Eighteen years ago, Paola Cavalieri and I founded The Great Ape Project, an organisation dedicated to the idea of giving great apes the moral status and legal protection that befits their nature. As the work of Jane Goodall, Diane Fossey, Francine Patterson, Birute Galdikas, H Lyn White Miles, Roger and Deborah Fouts, Sue Savage-Rumbaugh and many other remarkable scientists have shown, chimpanzees, gorillas, bonobos and orang-utans are self-aware beings, capable of thought, and with rich and deep emotional lives. Our idea is that the great apes, as our closest relatives, could serve as a bridge over the immense gulf we have dug between ourselves and other animals. Once one group of animals is included within the sphere of beings with rights, we hope that the extension of some basic rights to other sentient animals will be that much easier to make.More.
Fortunately, the idea that great apes should not be treated as tools for research – as opposed to the kind of relationship developed by Sue Savage-Rumbaugh – has made some progress since the time when Nim was sent back to Oklahoma. Experiments on great apes are now either banned or severely restricted in New Zealand, Australia, Japan, and throughout the European Union.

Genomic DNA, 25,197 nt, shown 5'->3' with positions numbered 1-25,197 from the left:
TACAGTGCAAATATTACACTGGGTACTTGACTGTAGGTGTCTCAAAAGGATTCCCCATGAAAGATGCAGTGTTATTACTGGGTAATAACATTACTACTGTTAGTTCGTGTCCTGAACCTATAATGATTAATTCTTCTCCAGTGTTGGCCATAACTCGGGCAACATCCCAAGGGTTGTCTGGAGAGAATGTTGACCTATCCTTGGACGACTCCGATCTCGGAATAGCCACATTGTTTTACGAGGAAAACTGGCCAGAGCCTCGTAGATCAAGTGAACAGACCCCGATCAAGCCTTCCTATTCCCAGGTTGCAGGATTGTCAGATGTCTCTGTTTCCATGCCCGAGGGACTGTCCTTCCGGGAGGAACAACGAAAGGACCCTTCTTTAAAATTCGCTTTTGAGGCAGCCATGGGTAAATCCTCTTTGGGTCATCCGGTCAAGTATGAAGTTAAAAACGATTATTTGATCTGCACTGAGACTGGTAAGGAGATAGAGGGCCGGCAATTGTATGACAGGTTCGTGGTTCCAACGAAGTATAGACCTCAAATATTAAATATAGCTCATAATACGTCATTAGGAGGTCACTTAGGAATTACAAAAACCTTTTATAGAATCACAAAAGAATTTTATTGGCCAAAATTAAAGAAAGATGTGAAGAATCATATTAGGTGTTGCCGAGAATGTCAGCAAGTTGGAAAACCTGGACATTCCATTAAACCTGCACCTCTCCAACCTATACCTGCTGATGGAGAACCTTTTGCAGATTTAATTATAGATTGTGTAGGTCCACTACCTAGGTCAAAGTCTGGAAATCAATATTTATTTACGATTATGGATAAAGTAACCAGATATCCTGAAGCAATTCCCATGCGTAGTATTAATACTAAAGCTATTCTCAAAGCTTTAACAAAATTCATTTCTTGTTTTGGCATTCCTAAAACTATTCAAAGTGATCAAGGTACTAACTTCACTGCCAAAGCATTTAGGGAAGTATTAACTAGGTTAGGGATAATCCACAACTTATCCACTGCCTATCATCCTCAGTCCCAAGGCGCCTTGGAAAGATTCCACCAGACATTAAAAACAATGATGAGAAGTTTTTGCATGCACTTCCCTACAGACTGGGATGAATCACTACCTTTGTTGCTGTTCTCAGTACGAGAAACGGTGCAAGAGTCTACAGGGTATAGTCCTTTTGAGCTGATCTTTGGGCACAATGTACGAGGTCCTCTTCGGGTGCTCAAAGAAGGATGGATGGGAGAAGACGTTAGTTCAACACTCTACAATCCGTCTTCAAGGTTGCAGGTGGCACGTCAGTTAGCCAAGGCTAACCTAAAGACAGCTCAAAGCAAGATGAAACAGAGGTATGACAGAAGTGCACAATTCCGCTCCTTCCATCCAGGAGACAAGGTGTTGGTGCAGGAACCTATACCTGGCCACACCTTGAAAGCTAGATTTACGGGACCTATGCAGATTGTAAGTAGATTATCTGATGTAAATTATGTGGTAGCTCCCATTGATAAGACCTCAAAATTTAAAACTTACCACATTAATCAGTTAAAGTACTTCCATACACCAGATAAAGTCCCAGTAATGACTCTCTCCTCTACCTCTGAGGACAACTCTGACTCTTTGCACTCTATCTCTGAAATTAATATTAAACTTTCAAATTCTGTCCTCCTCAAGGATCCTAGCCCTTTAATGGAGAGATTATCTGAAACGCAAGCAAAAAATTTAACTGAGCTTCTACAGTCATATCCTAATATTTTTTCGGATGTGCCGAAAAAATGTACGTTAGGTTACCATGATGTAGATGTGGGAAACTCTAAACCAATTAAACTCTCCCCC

In the United States, a bipartisan group of members of Congress is supporting legislation to end the use of chimpanzees in invasive research. Project Nim shows that even when research is not invasive, it can have a devastating psychological impact on an animal. What happened to Nim was wrong, and should never happen again.
September 20, 2011
Peter Singer on Project Nim
Princeton bioethicist Peter Singer has chimed in to reflect on the recent documentary, Project Nim, about a chimpanzee that was raised as a human. The endeavour was part of a science project to determine how much language, if any, a chimpanzee could acquire in a human environment. Singer believes that Nim was treated wrong and that such invasive research should be consigned to history:
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